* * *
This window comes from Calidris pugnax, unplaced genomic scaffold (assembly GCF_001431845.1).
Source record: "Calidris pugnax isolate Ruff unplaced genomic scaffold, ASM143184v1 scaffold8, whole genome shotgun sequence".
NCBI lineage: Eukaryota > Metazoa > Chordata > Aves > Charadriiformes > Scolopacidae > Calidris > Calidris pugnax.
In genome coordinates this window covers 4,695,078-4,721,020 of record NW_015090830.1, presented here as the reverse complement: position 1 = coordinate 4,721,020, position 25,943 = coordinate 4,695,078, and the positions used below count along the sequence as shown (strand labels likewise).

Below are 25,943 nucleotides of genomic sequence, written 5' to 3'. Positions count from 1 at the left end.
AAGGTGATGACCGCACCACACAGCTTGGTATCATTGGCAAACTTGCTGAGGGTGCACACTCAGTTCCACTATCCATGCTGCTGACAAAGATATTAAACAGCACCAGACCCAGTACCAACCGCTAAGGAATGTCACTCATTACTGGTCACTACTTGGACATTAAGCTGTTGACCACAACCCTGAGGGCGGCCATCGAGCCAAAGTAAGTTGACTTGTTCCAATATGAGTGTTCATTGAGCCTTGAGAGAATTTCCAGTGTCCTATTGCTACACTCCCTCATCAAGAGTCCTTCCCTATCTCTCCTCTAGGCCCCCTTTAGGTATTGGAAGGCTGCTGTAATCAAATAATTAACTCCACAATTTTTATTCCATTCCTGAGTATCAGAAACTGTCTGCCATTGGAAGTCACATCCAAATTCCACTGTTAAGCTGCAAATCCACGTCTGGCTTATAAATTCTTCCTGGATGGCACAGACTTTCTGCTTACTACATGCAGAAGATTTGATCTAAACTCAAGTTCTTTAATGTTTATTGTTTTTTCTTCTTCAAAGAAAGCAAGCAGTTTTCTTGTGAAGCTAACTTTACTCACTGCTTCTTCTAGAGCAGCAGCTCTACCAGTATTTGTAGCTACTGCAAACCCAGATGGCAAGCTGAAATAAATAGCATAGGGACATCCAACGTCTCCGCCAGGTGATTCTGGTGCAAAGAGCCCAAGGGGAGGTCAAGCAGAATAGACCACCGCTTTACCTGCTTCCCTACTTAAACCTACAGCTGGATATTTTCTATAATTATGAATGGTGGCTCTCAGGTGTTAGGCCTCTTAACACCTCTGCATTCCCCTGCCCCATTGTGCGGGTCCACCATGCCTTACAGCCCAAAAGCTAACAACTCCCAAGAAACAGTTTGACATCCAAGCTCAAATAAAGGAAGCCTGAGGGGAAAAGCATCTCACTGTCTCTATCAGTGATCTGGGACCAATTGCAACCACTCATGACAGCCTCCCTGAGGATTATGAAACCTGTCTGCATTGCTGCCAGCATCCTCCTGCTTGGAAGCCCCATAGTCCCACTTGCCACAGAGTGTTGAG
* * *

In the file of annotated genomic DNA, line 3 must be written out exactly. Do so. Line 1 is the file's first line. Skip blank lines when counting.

NCBI lineage: Eukaryota > Metazoa > Chordata > Aves > Charadriiformes > Scolopacidae > Calidris > Calidris pugnax.